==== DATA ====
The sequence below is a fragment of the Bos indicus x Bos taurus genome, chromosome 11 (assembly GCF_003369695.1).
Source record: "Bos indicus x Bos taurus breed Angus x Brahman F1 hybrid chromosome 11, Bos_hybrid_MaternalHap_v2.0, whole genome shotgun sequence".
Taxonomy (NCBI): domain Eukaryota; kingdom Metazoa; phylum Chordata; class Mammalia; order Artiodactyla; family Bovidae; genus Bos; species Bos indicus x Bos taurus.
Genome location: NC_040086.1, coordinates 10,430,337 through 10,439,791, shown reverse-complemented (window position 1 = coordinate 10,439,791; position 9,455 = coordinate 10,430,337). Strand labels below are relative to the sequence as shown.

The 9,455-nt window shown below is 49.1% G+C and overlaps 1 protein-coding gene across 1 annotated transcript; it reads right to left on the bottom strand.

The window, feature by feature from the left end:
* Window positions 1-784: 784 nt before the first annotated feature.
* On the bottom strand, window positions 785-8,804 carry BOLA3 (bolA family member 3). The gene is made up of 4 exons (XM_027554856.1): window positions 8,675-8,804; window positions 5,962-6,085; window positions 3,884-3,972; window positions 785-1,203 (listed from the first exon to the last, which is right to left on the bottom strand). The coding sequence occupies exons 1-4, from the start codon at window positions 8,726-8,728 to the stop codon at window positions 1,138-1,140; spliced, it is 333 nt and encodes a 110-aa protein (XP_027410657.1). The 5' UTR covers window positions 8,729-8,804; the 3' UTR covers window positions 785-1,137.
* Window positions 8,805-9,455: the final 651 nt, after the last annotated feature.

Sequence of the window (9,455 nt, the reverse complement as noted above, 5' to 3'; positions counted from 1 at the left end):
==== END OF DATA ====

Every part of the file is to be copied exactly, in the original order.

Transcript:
The sequence below is a fragment of the Bos indicus x Bos taurus genome, chromosome 11 (assembly GCF_003369695.1).
Source record: "Bos indicus x Bos taurus breed Angus x Brahman F1 hybrid chromosome 11, Bos_hybrid_MaternalHap_v2.0, whole genome shotgun sequence".
Taxonomy (NCBI): domain Eukaryota; kingdom Metazoa; phylum Chordata; class Mammalia; order Artiodactyla; family Bovidae; genus Bos; species Bos indicus x Bos taurus.
Genome location: NC_040086.1, coordinates 10,430,337 through 10,439,791, shown reverse-complemented (window position 1 = coordinate 10,439,791; position 9,455 = coordinate 10,430,337). Strand labels below are relative to the sequence as shown.

The 9,455-nt window shown below is 49.1% G+C and overlaps 1 protein-coding gene across 1 annotated transcript; it reads right to left on the bottom strand.

The window, feature by feature from the left end:
* Window positions 1-784: 784 nt before the first annotated feature.
* On the bottom strand, window positions 785-8,804 carry BOLA3 (bolA family member 3). The gene is made up of 4 exons (XM_027554856.1): window positions 8,675-8,804; window positions 5,962-6,085; window positions 3,884-3,972; window positions 785-1,203 (listed from the first exon to the last, which is right to left on the bottom strand). The coding sequence occupies exons 1-4, from the start codon at window positions 8,726-8,728 to the stop codon at window positions 1,138-1,140; spliced, it is 333 nt and encodes a 110-aa protein (XP_027410657.1). The 5' UTR covers window positions 8,729-8,804; the 3' UTR covers window positions 785-1,137.
* Window positions 8,805-9,455: the final 651 nt, after the last annotated feature.

Sequence of the window (9,455 nt, the reverse complement as noted above, 5' to 3'; positions counted from 1 at the left end):